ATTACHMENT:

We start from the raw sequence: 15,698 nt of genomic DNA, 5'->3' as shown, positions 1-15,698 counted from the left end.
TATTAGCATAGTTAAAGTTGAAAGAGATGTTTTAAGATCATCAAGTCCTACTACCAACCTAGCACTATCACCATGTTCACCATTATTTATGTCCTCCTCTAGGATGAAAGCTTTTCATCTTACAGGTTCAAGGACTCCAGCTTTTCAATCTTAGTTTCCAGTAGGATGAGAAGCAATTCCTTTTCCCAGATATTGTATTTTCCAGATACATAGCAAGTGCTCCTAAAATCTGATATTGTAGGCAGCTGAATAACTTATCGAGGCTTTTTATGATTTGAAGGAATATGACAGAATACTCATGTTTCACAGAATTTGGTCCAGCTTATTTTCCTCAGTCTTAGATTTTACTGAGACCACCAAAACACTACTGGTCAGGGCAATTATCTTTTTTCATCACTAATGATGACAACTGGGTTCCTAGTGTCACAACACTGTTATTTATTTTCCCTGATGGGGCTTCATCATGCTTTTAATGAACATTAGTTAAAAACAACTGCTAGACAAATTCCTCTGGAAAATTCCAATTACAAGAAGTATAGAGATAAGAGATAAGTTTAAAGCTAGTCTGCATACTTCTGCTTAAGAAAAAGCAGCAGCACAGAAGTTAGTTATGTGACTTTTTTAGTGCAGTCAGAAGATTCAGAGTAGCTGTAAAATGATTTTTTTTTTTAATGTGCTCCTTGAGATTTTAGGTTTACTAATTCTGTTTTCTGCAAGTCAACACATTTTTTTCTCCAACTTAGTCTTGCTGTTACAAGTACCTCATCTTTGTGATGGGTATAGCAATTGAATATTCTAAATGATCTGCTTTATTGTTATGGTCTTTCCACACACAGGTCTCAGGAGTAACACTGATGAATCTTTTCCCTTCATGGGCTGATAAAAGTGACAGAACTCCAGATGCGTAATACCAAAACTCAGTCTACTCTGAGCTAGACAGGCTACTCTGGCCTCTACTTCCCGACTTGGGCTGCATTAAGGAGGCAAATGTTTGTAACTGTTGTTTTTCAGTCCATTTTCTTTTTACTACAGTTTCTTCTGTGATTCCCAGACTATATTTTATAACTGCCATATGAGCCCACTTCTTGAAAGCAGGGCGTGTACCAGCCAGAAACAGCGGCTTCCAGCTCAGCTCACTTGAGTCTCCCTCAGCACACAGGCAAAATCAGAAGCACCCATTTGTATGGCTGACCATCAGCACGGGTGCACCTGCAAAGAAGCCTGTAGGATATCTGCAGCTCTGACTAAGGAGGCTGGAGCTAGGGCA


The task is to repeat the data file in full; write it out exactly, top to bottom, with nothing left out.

We start from the raw sequence: 15,698 nt of genomic DNA, 5'->3' as shown, positions 1-15,698 counted from the left end.
TATTAGCATAGTTAAAGTTGAAAGAGATGTTTTAAGATCATCAAGTCCTACTACCAACCTAGCACTATCACCATGTTCACCATTATTTATGTCCTCCTCTAGGATGAAAGCTTTTCATCTTACAGGTTCAAGGACTCCAGCTTTTCAATCTTAGTTTCCAGTAGGATGAGAAGCAATTCCTTTTCCCAGATATTGTATTTTCCAGATACATAGCAAGTGCTCCTAAAATCTGATATTGTAGGCAGCTGAATAACTTATCGAGGCTTTTTATGATTTGAAGGAATATGACAGAATACTCATGTTTCACAGAATTTGGTCCAGCTTATTTTCCTCAGTCTTAGATTTTACTGAGACCACCAAAACACTACTGGTCAGGGCAATTATCTTTTTTCATCACTAATGATGACAACTGGGTTCCTAGTGTCACAACACTGTTATTTATTTTCCCTGATGGGGCTTCATCATGCTTTTAATGAACATTAGTTAAAAACAACTGCTAGACAAATTCCTCTGGAAAATTCCAATTACAAGAAGTATAGAGATAAGAGATAAGTTTAAAGCTAGTCTGCATACTTCTGCTTAAGAAAAAGCAGCAGCACAGAAGTTAGTTATGTGACTTTTTTAGTGCAGTCAGAAGATTCAGAGTAGCTGTAAAATGATTTTTTTTTTTAATGTGCTCCTTGAGATTTTAGGTTTACTAATTCTGTTTTCTGCAAGTCAACACATTTTTTTCTCCAACTTAGTCTTGCTGTTACAAGTACCTCATCTTTGTGATGGGTATAGCAATTGAATATTCTAAATGATCTGCTTTATTGTTATGGTCTTTCCACACACAGGTCTCAGGAGTAACACTGATGAATCTTTTCCCTTCATGGGCTGATAAAAGTGACAGAACTCCAGATGCGTAATACCAAAACTCAGTCTACTCTGAGCTAGACAGGCTACTCTGGCCTCTACTTCCCGACTTGGGCTGCATTAAGGAGGCAAATGTTTGTAACTGTTGTTTTTCAGTCCATTTTCTTTTTACTACAGTTTCTTCTGTGATTCCCAGACTATATTTTATAACTGCCATATGAGCCCACTTCTTGAAAGCAGGGCGTGTACCAGCCAGAAACAGCGGCTTCCAGCTCAGCTCACTTGAGTCTCCCTCAGCACACAGGCAAAATCAGAAGCACCCATTTGTATGGCTGACCATCAGCACGGGTGCACCTGCAAAGAAGCCTGTAGGATATCTGCAGCTCTGACTAAGGAGGCTGGAGCTAGGGCA